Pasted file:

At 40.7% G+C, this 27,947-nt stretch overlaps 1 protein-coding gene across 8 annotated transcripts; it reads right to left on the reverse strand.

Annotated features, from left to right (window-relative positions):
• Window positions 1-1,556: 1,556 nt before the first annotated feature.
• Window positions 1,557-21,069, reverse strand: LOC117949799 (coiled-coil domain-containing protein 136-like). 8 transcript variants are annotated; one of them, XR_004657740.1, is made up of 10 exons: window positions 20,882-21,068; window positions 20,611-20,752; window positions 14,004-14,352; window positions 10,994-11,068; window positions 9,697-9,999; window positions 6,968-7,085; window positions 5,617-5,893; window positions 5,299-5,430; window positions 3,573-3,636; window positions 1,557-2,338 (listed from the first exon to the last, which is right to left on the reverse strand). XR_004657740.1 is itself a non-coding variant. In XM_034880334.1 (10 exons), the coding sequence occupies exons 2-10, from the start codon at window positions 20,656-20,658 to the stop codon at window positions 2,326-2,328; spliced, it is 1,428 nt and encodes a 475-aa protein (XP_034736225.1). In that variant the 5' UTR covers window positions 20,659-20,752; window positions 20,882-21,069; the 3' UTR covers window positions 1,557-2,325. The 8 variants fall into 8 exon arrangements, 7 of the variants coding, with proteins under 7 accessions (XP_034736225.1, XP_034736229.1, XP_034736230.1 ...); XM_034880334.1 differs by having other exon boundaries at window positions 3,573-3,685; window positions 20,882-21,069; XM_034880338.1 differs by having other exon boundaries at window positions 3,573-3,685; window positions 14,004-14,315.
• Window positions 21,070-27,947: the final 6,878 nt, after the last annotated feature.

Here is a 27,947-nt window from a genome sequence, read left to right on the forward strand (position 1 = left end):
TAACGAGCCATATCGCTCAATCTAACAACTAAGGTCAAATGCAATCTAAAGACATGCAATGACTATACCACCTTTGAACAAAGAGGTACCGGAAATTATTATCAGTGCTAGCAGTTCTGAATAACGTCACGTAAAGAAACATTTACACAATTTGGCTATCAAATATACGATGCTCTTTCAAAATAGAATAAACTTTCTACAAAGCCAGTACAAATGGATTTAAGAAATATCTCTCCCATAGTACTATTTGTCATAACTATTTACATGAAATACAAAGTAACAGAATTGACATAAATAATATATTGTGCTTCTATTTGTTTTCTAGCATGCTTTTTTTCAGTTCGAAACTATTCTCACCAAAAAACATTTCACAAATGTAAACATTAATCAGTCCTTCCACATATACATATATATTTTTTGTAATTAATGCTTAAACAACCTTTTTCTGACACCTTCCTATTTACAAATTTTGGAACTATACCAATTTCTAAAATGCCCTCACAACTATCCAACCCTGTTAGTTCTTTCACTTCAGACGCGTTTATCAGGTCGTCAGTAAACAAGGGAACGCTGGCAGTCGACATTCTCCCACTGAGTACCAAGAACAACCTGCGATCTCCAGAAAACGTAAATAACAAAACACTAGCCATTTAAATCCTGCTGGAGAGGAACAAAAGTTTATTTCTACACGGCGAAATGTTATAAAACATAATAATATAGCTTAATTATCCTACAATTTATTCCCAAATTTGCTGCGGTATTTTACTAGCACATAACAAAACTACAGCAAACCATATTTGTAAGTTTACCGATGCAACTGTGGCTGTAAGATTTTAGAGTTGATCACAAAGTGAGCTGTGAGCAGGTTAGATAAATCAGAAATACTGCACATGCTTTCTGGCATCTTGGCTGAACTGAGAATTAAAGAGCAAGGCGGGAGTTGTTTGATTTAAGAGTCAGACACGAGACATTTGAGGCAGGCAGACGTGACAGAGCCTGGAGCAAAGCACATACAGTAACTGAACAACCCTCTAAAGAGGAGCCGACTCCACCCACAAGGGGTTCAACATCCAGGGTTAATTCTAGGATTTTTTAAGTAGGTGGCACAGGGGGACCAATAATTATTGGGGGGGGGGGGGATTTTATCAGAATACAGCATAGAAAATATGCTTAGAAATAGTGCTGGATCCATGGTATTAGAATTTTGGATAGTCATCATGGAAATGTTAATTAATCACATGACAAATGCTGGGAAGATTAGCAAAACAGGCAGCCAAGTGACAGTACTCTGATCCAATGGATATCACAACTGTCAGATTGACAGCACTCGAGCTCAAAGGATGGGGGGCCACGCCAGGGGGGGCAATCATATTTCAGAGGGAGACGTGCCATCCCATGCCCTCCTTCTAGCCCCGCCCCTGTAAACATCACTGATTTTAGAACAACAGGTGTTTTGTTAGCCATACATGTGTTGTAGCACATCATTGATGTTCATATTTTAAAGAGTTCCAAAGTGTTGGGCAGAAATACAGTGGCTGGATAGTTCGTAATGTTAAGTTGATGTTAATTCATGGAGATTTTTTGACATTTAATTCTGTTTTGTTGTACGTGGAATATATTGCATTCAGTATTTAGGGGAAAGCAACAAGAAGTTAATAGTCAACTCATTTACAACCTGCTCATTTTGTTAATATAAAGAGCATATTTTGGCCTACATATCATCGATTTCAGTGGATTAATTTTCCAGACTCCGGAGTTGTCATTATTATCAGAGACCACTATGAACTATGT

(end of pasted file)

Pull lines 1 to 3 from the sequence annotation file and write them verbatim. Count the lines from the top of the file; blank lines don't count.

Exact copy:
At 40.7% G+C, this 27,947-nt stretch overlaps 1 protein-coding gene across 8 annotated transcripts; it reads right to left on the reverse strand.

Annotated features, from left to right (window-relative positions):
• Window positions 1-1,556: 1,556 nt before the first annotated feature.